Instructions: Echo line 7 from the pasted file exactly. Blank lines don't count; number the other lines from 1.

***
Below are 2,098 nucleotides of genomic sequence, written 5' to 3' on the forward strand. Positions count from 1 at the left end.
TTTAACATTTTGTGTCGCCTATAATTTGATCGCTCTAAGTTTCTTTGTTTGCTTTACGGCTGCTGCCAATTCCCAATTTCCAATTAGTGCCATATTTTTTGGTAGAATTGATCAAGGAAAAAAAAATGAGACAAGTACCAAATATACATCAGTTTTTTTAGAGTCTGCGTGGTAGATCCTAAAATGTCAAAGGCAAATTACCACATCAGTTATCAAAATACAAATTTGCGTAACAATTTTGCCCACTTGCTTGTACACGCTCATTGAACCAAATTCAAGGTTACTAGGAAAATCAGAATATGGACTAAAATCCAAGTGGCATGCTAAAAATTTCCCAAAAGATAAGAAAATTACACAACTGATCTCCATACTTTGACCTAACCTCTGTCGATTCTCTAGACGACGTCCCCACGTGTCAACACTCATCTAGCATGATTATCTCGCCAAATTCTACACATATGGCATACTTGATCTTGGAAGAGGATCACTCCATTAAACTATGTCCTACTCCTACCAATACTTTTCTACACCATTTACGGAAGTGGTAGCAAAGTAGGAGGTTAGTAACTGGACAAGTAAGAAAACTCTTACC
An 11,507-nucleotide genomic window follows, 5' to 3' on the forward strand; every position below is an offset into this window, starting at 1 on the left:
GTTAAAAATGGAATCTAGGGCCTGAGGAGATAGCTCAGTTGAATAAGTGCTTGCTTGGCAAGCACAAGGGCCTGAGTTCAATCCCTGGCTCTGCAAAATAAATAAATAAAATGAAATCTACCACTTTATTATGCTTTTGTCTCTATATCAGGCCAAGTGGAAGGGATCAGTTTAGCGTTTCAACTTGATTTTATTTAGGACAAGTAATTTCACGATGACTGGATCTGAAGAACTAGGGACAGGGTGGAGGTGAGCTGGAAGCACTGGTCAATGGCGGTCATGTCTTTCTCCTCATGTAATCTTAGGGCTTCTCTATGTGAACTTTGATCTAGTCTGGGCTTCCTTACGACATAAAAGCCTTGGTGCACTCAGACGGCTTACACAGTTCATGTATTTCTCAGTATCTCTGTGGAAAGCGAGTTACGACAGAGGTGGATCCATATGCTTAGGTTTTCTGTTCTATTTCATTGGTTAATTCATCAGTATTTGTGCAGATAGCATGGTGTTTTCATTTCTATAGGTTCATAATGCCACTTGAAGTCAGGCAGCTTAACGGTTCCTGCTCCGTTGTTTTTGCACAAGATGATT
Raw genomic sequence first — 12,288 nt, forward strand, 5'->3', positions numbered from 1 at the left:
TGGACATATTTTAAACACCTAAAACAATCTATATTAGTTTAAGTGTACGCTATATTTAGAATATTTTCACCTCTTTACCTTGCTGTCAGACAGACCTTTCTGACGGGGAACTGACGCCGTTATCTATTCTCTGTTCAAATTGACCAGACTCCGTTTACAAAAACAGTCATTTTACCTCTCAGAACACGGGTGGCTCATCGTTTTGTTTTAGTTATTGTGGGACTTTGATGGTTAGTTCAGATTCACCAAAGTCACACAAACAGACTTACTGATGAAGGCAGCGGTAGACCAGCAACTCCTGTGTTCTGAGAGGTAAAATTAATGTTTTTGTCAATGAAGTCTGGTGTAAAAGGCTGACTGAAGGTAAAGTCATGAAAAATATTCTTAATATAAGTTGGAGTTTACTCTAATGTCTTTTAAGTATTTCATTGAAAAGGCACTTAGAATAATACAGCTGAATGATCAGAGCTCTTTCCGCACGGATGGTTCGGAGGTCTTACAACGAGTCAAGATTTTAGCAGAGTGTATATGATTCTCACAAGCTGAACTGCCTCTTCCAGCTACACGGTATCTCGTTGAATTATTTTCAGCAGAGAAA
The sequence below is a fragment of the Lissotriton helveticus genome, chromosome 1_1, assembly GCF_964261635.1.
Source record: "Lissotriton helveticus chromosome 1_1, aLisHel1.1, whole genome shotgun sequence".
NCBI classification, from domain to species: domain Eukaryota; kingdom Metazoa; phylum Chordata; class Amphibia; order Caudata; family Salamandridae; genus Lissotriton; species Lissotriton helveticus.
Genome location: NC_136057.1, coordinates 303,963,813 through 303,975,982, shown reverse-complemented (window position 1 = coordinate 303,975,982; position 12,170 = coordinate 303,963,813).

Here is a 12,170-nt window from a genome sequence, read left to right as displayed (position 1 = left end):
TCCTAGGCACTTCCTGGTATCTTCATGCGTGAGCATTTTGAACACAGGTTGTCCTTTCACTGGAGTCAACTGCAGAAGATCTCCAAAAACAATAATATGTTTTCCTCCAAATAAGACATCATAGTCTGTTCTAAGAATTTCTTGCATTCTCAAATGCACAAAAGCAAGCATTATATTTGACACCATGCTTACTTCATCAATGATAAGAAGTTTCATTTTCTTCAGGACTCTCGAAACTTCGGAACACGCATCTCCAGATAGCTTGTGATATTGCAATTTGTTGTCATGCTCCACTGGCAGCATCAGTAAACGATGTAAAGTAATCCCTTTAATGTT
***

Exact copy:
The sequence below is a fragment of the Lissotriton helveticus genome, chromosome 1_1, assembly GCF_964261635.1.